obviously very difficult to say with any degree of certainty that factor ‘X’ was the causative one — that without it,
the disease wouldn’t have happened,” says Paul Kapalko, a civil court judge in New Jersey.
Of course, judges aren’t left to make those calls entirely on their own; most cases that hinge on scientific or
medical evidence invoke the testimony of expert witnesses. But just who qualifies as an expert? Judges need a
basic knowledge of science so they can sniff out testimony that seems based on flawed research, or out of line
with what’s generally accepted by the scientific community. Kapalko describes this role as the “gatekeeper” of
information in the courtroom.
“All we can do is help ensure that something that’s not truly science doesn’t get in front of the jury,” he says. “Our
job here is to understand the science better so we can perform that duty.”
Getting things right
To that end, much of the event was devoted to giving judges tools to evaluate scientists’ methods and
conclusions. Participants toured labs at the Broad Institute and heard from researchers about how they analyze
and interpret data. They got a chance to learn firsthand how scientists correlate genetic mutations with specific
diseases by donning gloves and pipetting samples of DNA into gel for separation in the teaching lab of Megan
Rokop, the Broad’s outreach director. Jane Beckering, a judge on the Michigan Court of Appeals, called the
program “absolutely fabulous.”
“Science is developing at an incredible rate, and we need to do our best to keep up. This is the kind of evidence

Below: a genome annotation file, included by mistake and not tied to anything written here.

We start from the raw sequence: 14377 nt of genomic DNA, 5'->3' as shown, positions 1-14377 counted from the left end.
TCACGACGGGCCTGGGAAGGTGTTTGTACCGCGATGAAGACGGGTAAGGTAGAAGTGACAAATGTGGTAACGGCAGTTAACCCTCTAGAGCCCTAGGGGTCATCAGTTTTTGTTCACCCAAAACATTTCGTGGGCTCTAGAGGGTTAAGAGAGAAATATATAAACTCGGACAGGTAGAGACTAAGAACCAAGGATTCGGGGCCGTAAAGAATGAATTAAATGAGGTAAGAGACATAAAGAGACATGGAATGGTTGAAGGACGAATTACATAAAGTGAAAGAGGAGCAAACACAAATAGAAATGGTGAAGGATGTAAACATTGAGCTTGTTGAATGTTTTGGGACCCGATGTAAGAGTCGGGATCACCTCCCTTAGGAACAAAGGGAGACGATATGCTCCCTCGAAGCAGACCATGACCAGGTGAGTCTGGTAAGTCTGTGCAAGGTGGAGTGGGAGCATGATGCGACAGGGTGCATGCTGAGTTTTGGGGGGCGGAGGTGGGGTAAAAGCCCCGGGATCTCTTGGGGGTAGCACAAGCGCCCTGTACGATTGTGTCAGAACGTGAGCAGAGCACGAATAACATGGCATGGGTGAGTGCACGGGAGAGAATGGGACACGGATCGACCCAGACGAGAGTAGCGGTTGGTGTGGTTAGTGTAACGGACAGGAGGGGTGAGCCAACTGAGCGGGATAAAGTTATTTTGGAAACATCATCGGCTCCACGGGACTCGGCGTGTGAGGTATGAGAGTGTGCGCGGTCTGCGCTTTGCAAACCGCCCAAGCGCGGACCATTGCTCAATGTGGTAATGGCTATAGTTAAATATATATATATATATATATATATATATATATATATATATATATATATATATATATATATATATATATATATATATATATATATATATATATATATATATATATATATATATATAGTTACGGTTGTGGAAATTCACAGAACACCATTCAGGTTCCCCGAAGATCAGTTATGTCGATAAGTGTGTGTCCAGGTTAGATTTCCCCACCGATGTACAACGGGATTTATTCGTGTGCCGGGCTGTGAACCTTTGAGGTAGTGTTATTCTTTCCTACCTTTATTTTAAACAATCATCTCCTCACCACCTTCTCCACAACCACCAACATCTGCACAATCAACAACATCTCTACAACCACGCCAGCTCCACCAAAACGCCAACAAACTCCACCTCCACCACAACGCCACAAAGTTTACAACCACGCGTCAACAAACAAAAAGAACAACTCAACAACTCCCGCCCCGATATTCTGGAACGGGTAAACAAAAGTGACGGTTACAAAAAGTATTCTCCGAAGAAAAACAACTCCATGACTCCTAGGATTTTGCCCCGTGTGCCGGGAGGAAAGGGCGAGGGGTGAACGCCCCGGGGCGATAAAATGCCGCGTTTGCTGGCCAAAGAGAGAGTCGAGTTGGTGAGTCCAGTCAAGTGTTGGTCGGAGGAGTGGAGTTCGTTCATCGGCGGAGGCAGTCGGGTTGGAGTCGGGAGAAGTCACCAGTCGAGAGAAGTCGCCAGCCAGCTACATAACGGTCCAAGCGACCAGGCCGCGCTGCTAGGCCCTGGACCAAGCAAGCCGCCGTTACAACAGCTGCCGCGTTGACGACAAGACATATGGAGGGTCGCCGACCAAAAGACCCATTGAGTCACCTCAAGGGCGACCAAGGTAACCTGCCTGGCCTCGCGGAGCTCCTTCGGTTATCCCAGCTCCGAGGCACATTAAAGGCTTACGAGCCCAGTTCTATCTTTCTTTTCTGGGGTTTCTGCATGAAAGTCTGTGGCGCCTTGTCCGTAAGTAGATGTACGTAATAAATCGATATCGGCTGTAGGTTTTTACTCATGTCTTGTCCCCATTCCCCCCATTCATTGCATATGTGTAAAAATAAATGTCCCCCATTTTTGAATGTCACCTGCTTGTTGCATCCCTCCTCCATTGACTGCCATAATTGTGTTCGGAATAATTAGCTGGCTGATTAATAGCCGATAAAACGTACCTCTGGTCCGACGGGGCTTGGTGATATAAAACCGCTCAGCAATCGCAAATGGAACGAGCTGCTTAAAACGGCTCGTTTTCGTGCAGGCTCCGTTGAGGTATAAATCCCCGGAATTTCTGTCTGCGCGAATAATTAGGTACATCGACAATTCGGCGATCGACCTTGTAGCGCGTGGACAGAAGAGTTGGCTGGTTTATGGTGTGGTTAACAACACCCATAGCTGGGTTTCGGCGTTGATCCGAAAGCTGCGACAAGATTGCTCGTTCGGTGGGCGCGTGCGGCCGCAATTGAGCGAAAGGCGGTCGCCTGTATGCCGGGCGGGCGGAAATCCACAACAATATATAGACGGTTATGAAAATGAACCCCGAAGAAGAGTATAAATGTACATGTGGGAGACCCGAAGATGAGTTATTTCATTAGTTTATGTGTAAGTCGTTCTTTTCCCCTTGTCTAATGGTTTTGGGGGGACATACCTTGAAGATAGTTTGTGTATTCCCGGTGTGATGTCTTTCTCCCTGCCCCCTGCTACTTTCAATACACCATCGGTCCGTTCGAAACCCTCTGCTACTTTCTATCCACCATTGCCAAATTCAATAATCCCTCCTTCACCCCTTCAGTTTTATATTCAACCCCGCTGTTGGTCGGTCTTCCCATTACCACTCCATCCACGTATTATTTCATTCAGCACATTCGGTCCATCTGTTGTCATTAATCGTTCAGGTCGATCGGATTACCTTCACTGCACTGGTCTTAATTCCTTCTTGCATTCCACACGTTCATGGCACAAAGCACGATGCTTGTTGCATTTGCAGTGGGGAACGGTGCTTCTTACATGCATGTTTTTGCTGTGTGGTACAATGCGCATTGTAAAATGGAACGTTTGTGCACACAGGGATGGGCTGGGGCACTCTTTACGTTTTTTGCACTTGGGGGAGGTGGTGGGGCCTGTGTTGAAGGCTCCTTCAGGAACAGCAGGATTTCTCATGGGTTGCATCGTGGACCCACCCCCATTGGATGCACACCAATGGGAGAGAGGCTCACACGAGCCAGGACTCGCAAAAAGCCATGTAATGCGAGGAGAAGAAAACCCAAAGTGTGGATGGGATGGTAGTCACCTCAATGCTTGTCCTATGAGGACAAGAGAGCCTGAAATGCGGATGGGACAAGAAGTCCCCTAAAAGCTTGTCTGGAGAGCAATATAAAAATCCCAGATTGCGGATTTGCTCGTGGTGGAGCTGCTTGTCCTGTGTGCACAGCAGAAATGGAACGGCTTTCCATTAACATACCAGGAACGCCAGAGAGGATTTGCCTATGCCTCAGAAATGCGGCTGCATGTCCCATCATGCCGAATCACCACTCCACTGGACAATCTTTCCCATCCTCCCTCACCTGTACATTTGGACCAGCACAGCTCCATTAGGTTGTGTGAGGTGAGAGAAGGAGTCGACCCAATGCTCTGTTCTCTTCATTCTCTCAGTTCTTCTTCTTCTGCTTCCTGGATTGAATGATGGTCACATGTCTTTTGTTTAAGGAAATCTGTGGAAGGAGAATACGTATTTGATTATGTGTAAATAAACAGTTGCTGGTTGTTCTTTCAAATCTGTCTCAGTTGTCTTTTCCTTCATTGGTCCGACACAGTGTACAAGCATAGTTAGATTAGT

we’re going to see in years to come,” she says, adding that she’d had two recent cases — one involving toxic
mold, the other an overdose of radiation in a cancer patient — in which she felt she would have benefited from a
better understanding of genetics and environmental health factors.
Zweig says the best way for judges to stay current is through direct interaction with scientists themselves, who
appreciate both the complexity of the work and what’s at stake in applying it to real-world cases.
“The justice system depends on the ability of the court to get things right, and the ability to get things right
depends on objective, even-handed information,” Zweig said. “So we go to places that have [that information] and
can dispense it.”
For their part, the MIT and Broad researchers were eager to do just that. “At CEHS, [an event like this] is part of
our will and obligation,” Samson says. Engelward adds that she was impressed with the judges’ receptiveness
and the quality of their questions. She says she also appreciates how this type of training can benefit society as
a whole: “As judges, they have such influence, so this was an efficient way to touch a much larger population.”
Timothy Henderson, a district judge in Wichita, Kan., echoes that sentiment. There were 32 judges at the MIT
session of Science School — very few, considering that 28 million cases were filed in the U.S. legal system last
year alone. But Henderson says the participants will share their new scientific knowledge with their colleagues.
“We don't live in an ivory tower in the courtroom,” he says, adding that he has regular interaction with other
judges, legislators and lawyers through his state bar and his service on various committees.
Building on a concept he’d learned earlier that day — through LEGOs — Henderson offers a metaphor: “Maybe
we are the mutation within the judicial community.”